Many years ago I had tried a Mark Bittman recipe from the NY Times for poaching a chunk of tuna and aromatic vegetables in olive oil, and it was marvelous — though I hadn’t done it since then.  So last night I sliced a lemon, rinsed and chopped some salted capers, and pulled out my 5-liter tin of virgin olive oil, purchased in Puglia last Spring.  The recipe is amazingly simple, and it only took an hour in a 250º oven.

That provided me plenty of time for the rest of the meal:

  • cut carrots and celery into batons, then poach with sliced onion and parsley until tender
  • thinly slice a large leek in long strips, and cook slowly with olive oil, salt and pepper in a covered copper sautéuse until extremely tender
  • chop and fry Shiitake mushrooms, then added diced onion and garlic, continuing to sauté; add leftover cooked Italian barley and leftover brown rice; cook with some stock until nice and tender
  • spread the mushroom-grain mixture in a gratin pan and bake in the oven, right next to the copper pot with the halibut
  • steam a bunch of golden beets, then clean and peel them
  • finally, take out the salmon fillet, slat and pepper lightly, and braise atop the carrots and celery, in their final stages of cooking.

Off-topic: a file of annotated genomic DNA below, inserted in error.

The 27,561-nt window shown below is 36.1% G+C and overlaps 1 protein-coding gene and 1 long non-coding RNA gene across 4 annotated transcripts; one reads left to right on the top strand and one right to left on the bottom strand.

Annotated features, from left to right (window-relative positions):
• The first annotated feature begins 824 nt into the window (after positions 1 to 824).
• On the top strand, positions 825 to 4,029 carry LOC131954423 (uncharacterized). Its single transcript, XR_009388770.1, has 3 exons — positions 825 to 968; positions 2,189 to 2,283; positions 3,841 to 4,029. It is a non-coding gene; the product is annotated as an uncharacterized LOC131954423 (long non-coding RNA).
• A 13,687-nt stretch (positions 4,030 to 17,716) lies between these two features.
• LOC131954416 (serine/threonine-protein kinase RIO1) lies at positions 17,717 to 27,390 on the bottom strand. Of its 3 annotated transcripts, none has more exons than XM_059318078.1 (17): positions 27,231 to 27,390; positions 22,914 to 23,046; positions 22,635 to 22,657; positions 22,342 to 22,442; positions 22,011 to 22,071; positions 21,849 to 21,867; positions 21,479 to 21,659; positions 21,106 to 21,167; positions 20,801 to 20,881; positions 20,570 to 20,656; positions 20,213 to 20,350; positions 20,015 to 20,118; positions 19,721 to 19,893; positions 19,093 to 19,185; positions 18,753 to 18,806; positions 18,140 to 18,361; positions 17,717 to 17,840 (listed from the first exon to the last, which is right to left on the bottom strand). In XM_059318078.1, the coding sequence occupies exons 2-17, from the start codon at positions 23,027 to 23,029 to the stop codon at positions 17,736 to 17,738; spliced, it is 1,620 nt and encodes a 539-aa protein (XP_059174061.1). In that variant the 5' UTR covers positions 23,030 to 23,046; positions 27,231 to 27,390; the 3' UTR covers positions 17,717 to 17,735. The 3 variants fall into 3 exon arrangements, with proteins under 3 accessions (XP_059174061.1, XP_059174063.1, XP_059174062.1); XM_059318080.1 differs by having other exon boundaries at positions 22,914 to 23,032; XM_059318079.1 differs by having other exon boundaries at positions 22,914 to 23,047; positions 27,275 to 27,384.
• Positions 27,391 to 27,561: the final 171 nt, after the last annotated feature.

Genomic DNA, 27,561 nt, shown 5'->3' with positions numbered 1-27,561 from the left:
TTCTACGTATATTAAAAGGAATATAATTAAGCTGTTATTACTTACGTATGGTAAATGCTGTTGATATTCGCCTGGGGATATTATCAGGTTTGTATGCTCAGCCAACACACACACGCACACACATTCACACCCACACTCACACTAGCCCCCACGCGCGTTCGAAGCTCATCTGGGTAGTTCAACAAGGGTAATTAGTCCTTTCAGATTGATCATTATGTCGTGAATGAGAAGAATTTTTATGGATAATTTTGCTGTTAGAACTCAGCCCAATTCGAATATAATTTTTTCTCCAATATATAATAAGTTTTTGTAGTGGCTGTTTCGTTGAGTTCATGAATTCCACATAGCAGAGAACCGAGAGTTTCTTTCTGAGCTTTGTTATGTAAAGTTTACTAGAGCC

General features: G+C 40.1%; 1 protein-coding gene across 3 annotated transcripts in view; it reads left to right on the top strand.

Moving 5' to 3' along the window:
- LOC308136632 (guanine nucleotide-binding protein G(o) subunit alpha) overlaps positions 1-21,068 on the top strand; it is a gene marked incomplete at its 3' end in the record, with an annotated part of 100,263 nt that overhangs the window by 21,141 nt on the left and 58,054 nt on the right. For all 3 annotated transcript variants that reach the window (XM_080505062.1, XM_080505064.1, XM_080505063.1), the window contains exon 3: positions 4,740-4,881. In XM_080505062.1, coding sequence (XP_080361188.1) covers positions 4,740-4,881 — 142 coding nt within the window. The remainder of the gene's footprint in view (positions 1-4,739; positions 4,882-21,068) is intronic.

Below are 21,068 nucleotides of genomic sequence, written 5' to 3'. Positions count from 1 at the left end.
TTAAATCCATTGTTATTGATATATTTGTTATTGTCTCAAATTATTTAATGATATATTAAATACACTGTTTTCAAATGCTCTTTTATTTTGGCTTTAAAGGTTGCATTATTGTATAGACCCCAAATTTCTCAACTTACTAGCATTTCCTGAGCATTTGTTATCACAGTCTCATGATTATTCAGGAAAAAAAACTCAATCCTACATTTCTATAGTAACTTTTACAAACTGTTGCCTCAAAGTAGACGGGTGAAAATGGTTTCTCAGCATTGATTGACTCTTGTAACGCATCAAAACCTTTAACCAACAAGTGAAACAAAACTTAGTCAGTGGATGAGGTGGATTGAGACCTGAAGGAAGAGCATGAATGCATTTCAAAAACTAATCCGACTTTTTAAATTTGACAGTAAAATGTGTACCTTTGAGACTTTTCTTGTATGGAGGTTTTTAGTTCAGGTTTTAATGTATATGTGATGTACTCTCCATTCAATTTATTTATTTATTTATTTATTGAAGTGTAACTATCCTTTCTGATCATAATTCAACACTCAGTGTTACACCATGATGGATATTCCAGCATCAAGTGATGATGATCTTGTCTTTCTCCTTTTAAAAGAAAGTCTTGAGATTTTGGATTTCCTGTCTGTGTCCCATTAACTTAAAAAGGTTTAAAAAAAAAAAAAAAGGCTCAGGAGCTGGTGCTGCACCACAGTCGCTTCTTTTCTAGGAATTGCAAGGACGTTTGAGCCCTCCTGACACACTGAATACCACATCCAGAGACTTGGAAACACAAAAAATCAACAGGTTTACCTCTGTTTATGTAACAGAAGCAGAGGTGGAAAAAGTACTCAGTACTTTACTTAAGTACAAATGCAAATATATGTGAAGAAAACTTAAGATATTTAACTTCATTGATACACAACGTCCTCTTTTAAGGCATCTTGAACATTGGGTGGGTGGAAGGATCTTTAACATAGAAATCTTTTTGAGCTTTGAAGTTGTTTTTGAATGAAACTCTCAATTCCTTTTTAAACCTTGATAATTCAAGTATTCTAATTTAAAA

• remove the halibut with lemons, capers and parsley, from the pot and plate.  A taste confirmed incredibly delicate, smooth texture and flavors
  • finish the mushroom/grain gratin under the broiler, to crisp it a bit
  • serve the fishes with accompaniments and a glass of Sorriso di Cielo, a Malvasia from Italy — perfetto!

poached-halibut-with-olive-oil-lemons-and-capers vegs-and-grains my-dinner-plate

sorriso-di-cielo-2 sorriso-di-cielo

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Highlights of Summer Meals

Summertime is a great time for food and wine: bountiful farmers markets, travel and visits with family and friends, different grapes and wines for the warm weather and lighter fare. I was not at all disciplined with my blogging this summer, but I thought I might give you some highlights from our corner of the world.